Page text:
75 p.c. of working women have health problems: survey

March 09, 2014 12:00 am | Updated December 04, 2021 11:26 pm IST - Bangalore:

Striking the right balance between work and home has always been a challenge for working women.

A survey now finds that this daily “multi-tasking” is taking a toll on their health. The worst part is most of the affected women are in the 32 to 58 age group.

The survey titled ‘Multi-tasking seriously affecting corporate women’s health’ was conducted by the Associated Chamber of Commerce and Industry to mark International Women's Day on March 8.

The survey found that 75 per cent of the total sample size of 2,800 corporate women employees from 120 companies across 11 broad sectors had one or the other health problem.

The survey covered all levels of hierarchy and the problem was found to be prevailing across all levels of seniority and grades. It was conducted in Ahmedabad, Bangalore, Chennai, Delhi, Hyderabad, Jaipur, Kolkata, Lucknow, Mumbai, and Pune.

According to a press release, the study found that 78 per cent of the sample size suffered from lifestyle, chronic and acute ailments.

These included obesity, depression, chronic backache, diabetes, hypertension, high cholesterol, heart and kidney diseases.

“Those in the younger age group manage to cope up but are in a danger of developing problems,” the release said.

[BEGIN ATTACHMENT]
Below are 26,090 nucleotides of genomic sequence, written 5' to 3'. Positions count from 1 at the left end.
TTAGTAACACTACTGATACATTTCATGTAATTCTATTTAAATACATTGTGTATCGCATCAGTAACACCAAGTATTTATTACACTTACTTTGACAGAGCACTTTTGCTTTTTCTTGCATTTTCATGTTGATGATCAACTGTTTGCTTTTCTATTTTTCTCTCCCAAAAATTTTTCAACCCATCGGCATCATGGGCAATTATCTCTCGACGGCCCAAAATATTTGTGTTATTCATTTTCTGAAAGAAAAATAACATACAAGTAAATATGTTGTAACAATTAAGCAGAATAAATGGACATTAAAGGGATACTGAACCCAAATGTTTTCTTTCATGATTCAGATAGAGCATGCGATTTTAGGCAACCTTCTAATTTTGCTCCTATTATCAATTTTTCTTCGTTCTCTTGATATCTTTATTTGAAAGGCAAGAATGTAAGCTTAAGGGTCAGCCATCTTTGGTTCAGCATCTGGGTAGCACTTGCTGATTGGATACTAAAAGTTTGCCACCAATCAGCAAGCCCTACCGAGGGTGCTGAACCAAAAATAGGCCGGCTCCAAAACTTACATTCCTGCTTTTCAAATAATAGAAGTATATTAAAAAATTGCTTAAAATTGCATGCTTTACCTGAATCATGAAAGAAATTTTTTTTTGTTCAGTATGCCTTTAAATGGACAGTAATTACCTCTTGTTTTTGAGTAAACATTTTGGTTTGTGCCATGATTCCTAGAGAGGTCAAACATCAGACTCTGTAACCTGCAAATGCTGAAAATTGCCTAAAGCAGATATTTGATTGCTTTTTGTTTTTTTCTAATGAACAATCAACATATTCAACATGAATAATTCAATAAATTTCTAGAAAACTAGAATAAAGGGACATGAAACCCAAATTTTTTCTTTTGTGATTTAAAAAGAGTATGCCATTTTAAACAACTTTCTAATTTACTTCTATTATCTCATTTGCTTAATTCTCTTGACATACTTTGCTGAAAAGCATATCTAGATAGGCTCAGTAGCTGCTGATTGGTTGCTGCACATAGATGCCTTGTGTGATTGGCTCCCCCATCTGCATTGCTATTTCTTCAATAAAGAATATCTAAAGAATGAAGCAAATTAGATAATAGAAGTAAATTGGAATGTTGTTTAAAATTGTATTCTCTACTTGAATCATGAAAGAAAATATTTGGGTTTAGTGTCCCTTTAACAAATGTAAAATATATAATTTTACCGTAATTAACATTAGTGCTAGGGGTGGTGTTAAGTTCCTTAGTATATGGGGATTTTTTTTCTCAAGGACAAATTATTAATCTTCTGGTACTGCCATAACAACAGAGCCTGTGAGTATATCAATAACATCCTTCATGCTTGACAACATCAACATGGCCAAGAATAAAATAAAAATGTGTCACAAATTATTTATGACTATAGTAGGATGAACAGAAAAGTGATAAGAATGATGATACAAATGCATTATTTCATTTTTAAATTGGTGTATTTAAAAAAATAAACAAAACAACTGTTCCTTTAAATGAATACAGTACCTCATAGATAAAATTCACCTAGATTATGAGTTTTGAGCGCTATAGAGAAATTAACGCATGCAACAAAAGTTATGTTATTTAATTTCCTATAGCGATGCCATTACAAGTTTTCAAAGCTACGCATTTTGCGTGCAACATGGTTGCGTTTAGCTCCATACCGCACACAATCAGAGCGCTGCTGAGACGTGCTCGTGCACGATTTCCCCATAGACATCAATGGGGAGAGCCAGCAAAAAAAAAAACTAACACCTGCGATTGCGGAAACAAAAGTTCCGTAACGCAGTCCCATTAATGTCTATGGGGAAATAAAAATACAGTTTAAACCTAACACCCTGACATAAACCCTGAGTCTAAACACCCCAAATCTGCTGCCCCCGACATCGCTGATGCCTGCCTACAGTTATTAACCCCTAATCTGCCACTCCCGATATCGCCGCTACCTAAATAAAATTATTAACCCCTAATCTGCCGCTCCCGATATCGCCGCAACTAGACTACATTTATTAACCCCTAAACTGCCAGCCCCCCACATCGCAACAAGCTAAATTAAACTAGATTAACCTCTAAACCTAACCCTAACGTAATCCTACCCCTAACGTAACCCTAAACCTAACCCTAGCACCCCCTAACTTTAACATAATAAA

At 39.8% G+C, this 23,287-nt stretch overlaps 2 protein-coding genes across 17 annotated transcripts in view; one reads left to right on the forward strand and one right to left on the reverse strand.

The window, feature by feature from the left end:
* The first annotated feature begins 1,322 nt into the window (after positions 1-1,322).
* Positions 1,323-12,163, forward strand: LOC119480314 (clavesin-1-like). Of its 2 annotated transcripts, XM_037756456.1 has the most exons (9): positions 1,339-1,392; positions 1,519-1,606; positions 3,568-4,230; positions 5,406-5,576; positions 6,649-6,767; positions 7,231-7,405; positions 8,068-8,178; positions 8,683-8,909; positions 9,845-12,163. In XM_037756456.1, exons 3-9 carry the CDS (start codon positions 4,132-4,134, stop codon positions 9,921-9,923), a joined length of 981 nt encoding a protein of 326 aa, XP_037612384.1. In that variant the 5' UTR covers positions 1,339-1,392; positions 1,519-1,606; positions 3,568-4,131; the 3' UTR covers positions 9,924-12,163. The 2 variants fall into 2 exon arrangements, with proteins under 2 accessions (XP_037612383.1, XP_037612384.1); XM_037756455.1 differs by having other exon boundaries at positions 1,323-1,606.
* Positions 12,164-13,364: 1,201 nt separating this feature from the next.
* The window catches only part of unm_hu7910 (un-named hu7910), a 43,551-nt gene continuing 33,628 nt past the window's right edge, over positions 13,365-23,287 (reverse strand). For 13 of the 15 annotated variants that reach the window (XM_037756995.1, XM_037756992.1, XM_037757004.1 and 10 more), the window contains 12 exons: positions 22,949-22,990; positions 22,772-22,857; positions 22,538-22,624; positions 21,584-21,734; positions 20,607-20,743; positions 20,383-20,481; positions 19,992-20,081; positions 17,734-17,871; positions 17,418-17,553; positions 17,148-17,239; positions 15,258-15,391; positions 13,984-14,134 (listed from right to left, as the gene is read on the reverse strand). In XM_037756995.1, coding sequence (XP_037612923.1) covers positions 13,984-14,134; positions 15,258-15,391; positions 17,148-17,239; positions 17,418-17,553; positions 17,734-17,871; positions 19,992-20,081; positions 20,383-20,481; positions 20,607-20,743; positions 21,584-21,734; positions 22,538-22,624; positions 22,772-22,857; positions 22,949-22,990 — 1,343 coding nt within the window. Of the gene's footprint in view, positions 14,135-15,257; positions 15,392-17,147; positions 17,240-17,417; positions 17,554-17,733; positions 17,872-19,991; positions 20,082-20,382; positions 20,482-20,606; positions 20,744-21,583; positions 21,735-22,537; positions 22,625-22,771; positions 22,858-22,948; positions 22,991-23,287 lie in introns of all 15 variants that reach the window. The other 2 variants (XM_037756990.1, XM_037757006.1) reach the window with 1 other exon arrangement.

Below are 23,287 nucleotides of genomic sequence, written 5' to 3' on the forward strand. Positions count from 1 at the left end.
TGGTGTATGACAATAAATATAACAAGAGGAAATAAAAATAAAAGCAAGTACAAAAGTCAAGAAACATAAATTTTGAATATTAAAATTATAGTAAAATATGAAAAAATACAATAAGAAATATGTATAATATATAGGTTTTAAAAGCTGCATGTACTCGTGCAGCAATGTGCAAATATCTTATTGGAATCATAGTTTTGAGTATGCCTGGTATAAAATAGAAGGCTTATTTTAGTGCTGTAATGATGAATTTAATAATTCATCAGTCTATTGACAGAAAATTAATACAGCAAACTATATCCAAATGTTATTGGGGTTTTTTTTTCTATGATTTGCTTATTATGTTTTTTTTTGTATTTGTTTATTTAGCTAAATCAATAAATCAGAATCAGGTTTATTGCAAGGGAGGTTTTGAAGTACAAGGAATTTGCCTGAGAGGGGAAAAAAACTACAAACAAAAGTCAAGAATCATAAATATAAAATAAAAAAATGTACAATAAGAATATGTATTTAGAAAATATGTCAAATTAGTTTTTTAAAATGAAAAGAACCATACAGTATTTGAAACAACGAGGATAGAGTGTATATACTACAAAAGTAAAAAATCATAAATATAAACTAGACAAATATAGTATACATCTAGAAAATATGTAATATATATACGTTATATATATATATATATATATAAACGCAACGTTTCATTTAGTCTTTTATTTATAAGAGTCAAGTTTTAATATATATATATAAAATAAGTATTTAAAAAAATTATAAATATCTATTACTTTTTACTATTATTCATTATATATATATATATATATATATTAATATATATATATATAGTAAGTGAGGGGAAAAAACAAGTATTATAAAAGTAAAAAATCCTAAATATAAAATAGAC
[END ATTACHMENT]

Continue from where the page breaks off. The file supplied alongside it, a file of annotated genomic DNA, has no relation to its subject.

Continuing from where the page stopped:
About 42 per cent of the sample size was found to be suffering from lifestyle diseases such as backache, obesity, depression, diabetes, hyper-tension, and heart ailments.

While 22 per cent were reported to be suffering from chronic diseases, 14 per cent had acute ailments.

“A majority of the respondents said while the jobs were demanding, fear of losing them in an environment of economic slowdown and low employment generation was making things worse,” the release said.

The worst part is that a majority of them do not get to visit the doctor.

The reasons vary from a busy schedule to staying in denial mode, and some of them take to home remedies.

Increasing medical costs

Increasing medical costs also add to the problem, particularly for those at the lower strata of jobs, the release added.

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